An Inventory of the Historical Monuments in Westmorland. Originally published by His Majesty's Stationery Office, London, 1936.
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68 MORLAND (E.b.)
(O.S. 6 in. VIII, S.E.)
Morland is a parish and small village 5 m. N.W. of Appleby. The church is the principal monument.
(1). Parish Church of St. Lawrence stands in the village. The walls are of local sandstone rubble and ashlar with dressings of the same material; the roofs are slate-covered. The West Tower was built in the 11th century, probably before the Conquest. Late in the 12th century the Nave was re-built and Aisles added. About 1220–30 the North and South Transepts were added, the S. aisle and the E. arcade responds re-built, and a chapel added E. of the N. transept; later in the same century the nave-arcades were re-built with some of the old material. Late in the 13th and early in the 14th century the Chancel was widened and probably re-built, together with the chancel-arch, the older responds being set back and partly re-used and a chapel was added E. of the S. transept. The chancel was again largely re-built early in the 16th century when the former S. chapel was pulled down; about the same time the top stage of the tower was added. The South Porch was re-built in 1679 and the North Aisle in 1758. In 1825 a vestry and hearse-house were built on the N. of the chancel but these were pulled down and replaced by the present Vestry in 1896 when the chancel-arch was reconstructed, the N. wall of the N. chapel (or Dalston's Porch) re-built and the church generally restored; parts of the N. transept and the W. walls of the aisles have also been re-built.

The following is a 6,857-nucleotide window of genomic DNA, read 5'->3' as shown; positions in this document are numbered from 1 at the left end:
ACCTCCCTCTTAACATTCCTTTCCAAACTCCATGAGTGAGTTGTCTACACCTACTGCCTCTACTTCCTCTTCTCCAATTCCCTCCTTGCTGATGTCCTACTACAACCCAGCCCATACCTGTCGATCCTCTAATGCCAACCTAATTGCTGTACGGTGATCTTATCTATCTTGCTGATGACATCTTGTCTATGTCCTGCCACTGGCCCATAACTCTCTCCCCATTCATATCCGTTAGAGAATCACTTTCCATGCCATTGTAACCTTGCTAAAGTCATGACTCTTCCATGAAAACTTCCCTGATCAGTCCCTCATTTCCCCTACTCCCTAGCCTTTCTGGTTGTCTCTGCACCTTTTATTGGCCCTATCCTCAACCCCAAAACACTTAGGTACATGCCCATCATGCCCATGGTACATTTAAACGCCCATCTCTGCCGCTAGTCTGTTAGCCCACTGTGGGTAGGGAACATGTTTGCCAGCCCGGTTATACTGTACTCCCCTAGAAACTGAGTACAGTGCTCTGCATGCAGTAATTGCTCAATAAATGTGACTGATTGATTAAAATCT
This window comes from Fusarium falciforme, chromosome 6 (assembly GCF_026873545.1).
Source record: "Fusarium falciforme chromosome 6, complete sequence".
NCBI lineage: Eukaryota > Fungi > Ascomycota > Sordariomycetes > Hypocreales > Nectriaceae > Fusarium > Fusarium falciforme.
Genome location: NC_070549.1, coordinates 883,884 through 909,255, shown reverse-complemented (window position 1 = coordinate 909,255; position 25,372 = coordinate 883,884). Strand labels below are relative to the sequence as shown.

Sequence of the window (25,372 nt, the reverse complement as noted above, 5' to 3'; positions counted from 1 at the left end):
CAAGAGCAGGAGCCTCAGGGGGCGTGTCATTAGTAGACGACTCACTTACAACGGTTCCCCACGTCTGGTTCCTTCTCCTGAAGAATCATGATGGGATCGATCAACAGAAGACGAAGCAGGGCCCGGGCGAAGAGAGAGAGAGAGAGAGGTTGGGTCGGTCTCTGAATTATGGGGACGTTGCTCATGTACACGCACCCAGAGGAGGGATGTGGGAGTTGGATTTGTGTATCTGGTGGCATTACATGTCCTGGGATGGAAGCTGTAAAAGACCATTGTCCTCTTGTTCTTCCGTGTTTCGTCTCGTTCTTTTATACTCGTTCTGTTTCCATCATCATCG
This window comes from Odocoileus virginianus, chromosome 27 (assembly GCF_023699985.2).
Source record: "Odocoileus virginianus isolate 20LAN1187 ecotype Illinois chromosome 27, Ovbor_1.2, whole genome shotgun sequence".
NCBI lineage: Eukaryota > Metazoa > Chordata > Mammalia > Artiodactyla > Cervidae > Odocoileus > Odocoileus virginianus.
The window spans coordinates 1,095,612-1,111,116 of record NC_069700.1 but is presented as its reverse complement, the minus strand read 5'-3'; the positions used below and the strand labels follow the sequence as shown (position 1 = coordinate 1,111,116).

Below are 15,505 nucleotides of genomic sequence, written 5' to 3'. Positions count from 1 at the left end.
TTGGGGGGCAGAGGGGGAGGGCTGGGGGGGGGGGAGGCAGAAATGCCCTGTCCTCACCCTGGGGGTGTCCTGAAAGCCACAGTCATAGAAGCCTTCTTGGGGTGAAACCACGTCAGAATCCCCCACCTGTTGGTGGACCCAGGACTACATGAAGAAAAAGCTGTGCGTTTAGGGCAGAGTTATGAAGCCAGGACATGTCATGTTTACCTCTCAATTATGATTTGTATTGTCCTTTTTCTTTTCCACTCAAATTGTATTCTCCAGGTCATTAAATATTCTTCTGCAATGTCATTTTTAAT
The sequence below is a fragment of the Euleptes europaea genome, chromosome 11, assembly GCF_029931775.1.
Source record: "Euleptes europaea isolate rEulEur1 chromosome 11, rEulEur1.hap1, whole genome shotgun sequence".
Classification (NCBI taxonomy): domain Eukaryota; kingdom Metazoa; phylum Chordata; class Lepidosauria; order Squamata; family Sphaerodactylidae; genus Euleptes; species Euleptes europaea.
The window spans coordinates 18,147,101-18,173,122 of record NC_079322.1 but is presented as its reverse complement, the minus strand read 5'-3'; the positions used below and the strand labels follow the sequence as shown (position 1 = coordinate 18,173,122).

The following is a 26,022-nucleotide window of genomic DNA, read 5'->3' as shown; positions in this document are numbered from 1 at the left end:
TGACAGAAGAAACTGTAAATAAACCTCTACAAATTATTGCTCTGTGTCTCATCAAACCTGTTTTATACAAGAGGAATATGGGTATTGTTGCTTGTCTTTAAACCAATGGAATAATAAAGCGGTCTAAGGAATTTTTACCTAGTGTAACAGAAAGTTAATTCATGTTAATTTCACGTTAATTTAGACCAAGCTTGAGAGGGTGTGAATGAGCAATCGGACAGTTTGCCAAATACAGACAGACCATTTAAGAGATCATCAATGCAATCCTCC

The W. tower is remarkable for its early date and the later architectural history of the church is of considerable interest.
Architectural Description—The Chancel (30 ft. by 18 ft.) has an early 16th-century E. window of four elliptical-headed lights in a segmental main head with a moulded label. In the N. wall is a window of the same date and of two similar lights; further W. is a late 13th-century arch, two-centred and of two chamfered orders; the inner springs from moulded corbels. In the adjoining W. wall is what appears to be the base of the W. respond of the earlier arch to the chapel, before the chancel was widened on this side. In the S. wall are two early 16th-century windows, each of four elliptical-headed lights in a square head with a moulded label; the doorway, of the same date, has moulded jambs and four-centred head. The early 14th-century chancel-arch, reconstructed in 1896, is two-centred and of two chamfered orders; the re-set late 12th-century N. respond has two attached shafts with 'water-leaf' capitals; the S. respond, set back against the wall, has a late 12th-century shaft with an early 14th-century moulded capital.